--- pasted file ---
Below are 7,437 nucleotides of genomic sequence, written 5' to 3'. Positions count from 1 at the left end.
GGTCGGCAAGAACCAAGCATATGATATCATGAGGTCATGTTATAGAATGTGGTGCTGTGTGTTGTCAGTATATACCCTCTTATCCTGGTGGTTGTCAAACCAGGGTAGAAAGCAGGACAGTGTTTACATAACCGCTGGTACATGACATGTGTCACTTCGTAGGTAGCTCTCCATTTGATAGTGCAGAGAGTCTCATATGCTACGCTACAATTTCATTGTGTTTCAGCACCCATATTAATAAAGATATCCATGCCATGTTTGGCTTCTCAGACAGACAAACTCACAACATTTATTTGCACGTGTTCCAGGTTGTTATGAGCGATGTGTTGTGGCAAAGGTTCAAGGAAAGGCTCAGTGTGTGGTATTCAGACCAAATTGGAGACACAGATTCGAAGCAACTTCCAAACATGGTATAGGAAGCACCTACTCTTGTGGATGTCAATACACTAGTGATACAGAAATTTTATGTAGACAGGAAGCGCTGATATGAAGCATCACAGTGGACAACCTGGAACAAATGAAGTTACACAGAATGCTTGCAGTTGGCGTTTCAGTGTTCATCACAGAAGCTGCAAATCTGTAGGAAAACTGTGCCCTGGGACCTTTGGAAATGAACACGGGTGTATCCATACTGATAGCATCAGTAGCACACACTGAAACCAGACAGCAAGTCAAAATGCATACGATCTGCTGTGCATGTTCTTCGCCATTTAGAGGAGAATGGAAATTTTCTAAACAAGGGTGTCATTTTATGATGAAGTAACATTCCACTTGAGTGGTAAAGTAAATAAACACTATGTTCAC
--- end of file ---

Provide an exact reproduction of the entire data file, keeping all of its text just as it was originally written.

Below are 7,437 nucleotides of genomic sequence, written 5' to 3'. Positions count from 1 at the left end.
GGTCGGCAAGAACCAAGCATATGATATCATGAGGTCATGTTATAGAATGTGGTGCTGTGTGTTGTCAGTATATACCCTCTTATCCTGGTGGTTGTCAAACCAGGGTAGAAAGCAGGACAGTGTTTACATAACCGCTGGTACATGACATGTGTCACTTCGTAGGTAGCTCTCCATTTGATAGTGCAGAGAGTCTCATATGCTACGCTACAATTTCATTGTGTTTCAGCACCCATATTAATAAAGATATCCATGCCATGTTTGGCTTCTCAGACAGACAAACTCACAACATTTATTTGCACGTGTTCCAGGTTGTTATGAGCGATGTGTTGTGGCAAAGGTTCAAGGAAAGGCTCAGTGTGTGGTATTCAGACCAAATTGGAGACACAGATTCGAAGCAACTTCCAAACATGGTATAGGAAGCACCTACTCTTGTGGATGTCAATACACTAGTGATACAGAAATTTTATGTAGACAGGAAGCGCTGATATGAAGCATCACAGTGGACAACCTGGAACAAATGAAGTTACACAGAATGCTTGCAGTTGGCGTTTCAGTGTTCATCACAGAAGCTGCAAATCTGTAGGAAAACTGTGCCCTGGGACCTTTGGAAATGAACACGGGTGTATCCATACTGATAGCATCAGTAGCACACACTGAAACCAGACAGCAAGTCAAAATGCATACGATCTGCTGTGCATGTTCTTCGCCATTTAGAGGAGAATGGAAATTTTCTAAACAAGGGTGTCATTTTATGATGAAGTAACATTCCACTTGAGTGGTAAAGTAAATAAACACTATGTTCAC